Since this month marks National Glaucoma Awareness Month, in this article we are here to stress the importance of being aware of the indications of this vision threatening disease. Glaucoma is a category of progressive eye diseases that cause damage to the optic nerve, which can lead to blindness. If uncontrolled, the disease often first shows up as vision loss in the periphery of the field of vision until it eventually results in a complete loss of vision. It is considered to be the number one cause of preventable loss of vision and according to estimates, over sixty million individuals worldwide have the vision threatening condition.
The primary source of glaucoma is considered to be increased pressure in the eye. As pressure around the eye increases, this damages the optic nerve which delivers signals from the eye to the brain. In instances where this pathway is damaged vision is affected. Unfortunately, damage to the optic nerve is usually untreatable.
Glaucoma is particularly threatening because unlike other forms of blindness, there are no symptoms until vision is already lost.
It is for this reason that glaucoma is often called the "sneak thief of sight." The question is: how can a patient detect an illness which lacks any tell-tale symptoms?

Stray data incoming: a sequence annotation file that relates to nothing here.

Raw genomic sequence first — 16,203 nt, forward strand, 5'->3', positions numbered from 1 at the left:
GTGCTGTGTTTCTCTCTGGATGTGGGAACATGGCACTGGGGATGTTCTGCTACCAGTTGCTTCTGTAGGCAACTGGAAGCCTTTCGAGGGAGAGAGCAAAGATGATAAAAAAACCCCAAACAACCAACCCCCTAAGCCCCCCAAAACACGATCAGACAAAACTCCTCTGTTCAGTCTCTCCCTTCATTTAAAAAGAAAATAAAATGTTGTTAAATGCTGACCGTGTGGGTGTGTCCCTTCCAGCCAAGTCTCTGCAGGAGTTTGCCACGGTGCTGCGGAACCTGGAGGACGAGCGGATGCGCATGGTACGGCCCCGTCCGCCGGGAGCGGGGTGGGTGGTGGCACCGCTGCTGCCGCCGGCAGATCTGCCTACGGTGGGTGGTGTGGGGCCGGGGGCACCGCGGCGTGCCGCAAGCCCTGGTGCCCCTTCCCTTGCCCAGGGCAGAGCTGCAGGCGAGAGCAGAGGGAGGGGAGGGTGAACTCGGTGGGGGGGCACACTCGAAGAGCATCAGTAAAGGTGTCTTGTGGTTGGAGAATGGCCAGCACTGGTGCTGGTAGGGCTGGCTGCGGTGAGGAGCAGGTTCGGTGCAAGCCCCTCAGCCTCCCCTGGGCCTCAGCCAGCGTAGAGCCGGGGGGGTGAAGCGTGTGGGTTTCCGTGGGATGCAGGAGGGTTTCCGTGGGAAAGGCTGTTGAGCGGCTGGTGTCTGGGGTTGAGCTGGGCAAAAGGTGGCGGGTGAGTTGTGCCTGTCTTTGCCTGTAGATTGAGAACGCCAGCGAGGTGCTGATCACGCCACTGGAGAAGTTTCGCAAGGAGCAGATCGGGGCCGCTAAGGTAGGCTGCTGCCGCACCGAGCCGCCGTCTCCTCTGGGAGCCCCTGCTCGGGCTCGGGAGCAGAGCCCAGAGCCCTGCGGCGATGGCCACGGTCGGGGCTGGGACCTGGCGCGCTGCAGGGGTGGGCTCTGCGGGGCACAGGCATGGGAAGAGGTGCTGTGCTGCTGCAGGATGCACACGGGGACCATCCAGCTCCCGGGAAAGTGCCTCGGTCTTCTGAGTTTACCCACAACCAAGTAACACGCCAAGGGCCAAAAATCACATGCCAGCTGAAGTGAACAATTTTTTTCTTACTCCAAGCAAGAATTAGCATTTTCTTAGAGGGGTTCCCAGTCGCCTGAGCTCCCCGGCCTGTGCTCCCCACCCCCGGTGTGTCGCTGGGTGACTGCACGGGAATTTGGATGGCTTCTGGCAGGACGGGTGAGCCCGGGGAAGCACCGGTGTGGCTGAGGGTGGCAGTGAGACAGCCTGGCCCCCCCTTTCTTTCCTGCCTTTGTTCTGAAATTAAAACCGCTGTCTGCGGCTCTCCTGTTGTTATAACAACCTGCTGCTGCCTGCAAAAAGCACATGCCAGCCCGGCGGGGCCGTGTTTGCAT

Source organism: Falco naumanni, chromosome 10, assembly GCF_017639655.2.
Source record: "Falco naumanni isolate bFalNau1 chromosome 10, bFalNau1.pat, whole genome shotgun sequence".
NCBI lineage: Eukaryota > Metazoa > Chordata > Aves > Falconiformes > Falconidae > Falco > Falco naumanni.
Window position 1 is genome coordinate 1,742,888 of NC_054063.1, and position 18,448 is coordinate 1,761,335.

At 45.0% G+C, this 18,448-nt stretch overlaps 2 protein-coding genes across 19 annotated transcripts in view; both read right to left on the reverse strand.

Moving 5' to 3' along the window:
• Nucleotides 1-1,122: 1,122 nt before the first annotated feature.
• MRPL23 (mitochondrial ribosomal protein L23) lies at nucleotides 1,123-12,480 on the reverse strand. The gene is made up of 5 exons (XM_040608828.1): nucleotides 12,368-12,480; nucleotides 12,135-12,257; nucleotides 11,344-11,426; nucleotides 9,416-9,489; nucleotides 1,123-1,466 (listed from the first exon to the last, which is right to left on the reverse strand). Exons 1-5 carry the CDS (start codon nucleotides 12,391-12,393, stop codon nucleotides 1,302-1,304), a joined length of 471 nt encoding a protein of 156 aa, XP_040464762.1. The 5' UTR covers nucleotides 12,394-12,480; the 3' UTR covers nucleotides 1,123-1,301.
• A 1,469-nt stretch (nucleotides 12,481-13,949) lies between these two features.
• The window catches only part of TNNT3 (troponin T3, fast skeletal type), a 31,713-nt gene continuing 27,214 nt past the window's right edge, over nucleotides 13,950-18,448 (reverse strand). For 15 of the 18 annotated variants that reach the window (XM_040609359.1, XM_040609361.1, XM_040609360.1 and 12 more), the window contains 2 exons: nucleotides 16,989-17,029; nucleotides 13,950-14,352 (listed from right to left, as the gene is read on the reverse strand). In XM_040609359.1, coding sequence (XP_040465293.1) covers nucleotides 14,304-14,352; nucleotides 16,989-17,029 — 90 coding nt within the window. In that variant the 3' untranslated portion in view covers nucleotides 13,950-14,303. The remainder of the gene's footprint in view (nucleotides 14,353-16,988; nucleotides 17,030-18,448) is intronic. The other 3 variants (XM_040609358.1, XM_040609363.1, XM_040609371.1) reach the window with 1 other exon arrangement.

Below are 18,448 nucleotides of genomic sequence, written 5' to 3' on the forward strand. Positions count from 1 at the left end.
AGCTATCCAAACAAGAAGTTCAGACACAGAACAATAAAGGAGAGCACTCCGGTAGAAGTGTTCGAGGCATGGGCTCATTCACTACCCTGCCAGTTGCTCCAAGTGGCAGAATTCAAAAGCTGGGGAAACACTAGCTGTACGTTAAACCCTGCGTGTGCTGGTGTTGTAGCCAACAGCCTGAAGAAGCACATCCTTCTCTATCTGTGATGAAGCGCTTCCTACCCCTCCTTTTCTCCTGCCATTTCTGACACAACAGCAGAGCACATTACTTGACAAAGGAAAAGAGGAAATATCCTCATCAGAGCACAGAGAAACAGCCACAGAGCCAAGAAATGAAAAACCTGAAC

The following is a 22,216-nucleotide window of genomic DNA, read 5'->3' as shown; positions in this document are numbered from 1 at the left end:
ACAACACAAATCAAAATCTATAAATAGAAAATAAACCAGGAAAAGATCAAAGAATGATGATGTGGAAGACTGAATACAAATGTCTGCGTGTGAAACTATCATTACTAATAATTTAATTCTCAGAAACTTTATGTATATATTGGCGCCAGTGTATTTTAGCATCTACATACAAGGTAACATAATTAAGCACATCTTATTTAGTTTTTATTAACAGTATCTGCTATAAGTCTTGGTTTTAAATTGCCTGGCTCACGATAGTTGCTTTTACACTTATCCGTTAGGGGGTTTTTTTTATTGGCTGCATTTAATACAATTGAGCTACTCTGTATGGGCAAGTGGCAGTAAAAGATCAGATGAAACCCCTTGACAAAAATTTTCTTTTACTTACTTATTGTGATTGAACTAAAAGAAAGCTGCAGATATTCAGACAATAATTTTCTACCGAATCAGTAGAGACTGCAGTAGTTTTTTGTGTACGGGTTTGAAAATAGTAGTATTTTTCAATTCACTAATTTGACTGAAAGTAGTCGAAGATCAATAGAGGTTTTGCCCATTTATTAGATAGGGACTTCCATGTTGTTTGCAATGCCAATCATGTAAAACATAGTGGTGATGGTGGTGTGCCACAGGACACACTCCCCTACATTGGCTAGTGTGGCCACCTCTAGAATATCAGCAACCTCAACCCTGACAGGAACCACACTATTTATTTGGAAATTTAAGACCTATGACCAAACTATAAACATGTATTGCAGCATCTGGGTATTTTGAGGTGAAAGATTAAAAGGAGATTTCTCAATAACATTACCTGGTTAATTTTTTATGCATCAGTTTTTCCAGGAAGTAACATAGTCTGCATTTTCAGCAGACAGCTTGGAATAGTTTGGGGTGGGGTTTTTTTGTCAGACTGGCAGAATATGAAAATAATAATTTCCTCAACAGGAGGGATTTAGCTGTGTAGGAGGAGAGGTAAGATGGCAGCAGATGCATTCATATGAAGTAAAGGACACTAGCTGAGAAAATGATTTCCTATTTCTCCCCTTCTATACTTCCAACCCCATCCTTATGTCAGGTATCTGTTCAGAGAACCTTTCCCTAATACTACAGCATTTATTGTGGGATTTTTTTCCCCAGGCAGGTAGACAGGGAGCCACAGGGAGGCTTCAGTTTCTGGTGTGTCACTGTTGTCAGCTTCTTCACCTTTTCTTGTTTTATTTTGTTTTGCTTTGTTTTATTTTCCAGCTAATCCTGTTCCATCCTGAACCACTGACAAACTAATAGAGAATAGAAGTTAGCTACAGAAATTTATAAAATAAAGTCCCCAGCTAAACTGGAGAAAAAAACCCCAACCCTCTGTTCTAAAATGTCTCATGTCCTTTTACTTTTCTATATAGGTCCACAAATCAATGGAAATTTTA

Early detection of the disease is important to effective treatment. While everyone may be at risk for glaucoma, specific populations are at higher risk than others. Risk factors for glaucoma can include anyone over 45 years of age, those with a family history of glaucoma, diabetes, or known eye problems such as high intraocular pressure.
There are many different types of glaucoma such as open-angle or closed angle glaucomas. The condition usually affects both eyes, although the disease can advance more rapidly in one eye than in the other.
To learn more about glaucoma find a qualified optometrist. There are several diagnostic eye tests used to measure damage to the ocular nerves caused by glaucoma. Especially if you are over 45 or know that you are at risk, make sure to schedule a routine eye examination annually.
Unfortunately most forms of glaucoma are not preventable. However the damage to the optic nerve and deterioration of vision can be prevented by timely diagnosis and proper treatment. Contact Dr. Powers and Associates today, for an annual glaucoma screening.